Cape Town - Tourists from around the world pay top dollars to volunteer at wildlife sanctuaries to look after animals like lion cubs, but sometimes the animals they help raise are destined for canned hunting.
Alexandra Lamontagne from Canada, or Alexa, was one of those tourists who took part in a programme in South Africa in 2013 to help look after monkeys, but didn't know that the centre also had five lion cubs. She ended up taking care of them as well, and was told that they were headed to zoos.
When she returned home, one of the workers messaged her to let her know that her favourite cub - Serabie - was going to be sold to a canned hunting farm instead of going to a zoo in Denmark.
Heartbroken, Alexa returned to South Africa to save Serabie, and managed to strike a deal with the place that was keeping her. The lion, now much bigger than when Alexa looked after her - was tranquilised and transported to the Emoya Big Cat Sanctuary, where she still lives. Alexa went to visit Serabie three years later, and well you can see the reunion in the video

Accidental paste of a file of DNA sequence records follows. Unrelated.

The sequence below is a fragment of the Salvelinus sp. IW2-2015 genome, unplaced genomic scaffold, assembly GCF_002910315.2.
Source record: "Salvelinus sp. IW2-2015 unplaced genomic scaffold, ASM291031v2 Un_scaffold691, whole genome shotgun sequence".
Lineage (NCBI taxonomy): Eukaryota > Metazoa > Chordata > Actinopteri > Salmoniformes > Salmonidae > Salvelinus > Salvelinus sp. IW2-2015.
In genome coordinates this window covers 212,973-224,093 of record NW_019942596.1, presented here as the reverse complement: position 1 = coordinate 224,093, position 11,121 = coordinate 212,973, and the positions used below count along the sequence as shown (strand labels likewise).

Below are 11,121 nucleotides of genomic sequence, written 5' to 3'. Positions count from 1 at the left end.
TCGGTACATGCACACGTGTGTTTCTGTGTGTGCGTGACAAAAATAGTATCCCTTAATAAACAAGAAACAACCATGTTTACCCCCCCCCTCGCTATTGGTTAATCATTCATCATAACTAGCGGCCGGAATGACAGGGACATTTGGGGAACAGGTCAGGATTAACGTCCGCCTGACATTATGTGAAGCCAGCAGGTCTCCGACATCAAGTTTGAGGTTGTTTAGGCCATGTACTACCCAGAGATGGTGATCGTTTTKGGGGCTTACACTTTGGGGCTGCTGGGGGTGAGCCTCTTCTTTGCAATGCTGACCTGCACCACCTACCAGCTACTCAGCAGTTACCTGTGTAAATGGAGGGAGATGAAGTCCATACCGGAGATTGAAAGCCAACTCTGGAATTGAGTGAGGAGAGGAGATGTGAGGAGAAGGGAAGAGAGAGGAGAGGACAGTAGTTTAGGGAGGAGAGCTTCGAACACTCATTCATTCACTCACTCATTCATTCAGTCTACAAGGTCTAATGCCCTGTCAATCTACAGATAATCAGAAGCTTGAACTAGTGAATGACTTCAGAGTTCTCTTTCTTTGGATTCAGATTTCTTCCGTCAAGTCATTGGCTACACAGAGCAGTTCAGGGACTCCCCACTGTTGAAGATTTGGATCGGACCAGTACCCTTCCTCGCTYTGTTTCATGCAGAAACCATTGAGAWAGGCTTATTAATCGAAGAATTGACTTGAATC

Karen Trendler, a wildlife rehabilitation and crisis specialist, says in the video that farms that breed lions for the industry realised they could outsource the care of cubs to paying voluntourists who believe the animals are orphans that will go back to the wild.
"When you try to help animals and you find out after that what you have been doing is just helping the circle of a disgusting practice, you are saying to yourself that you need to do something," says Alexa.
Watch the touching story below: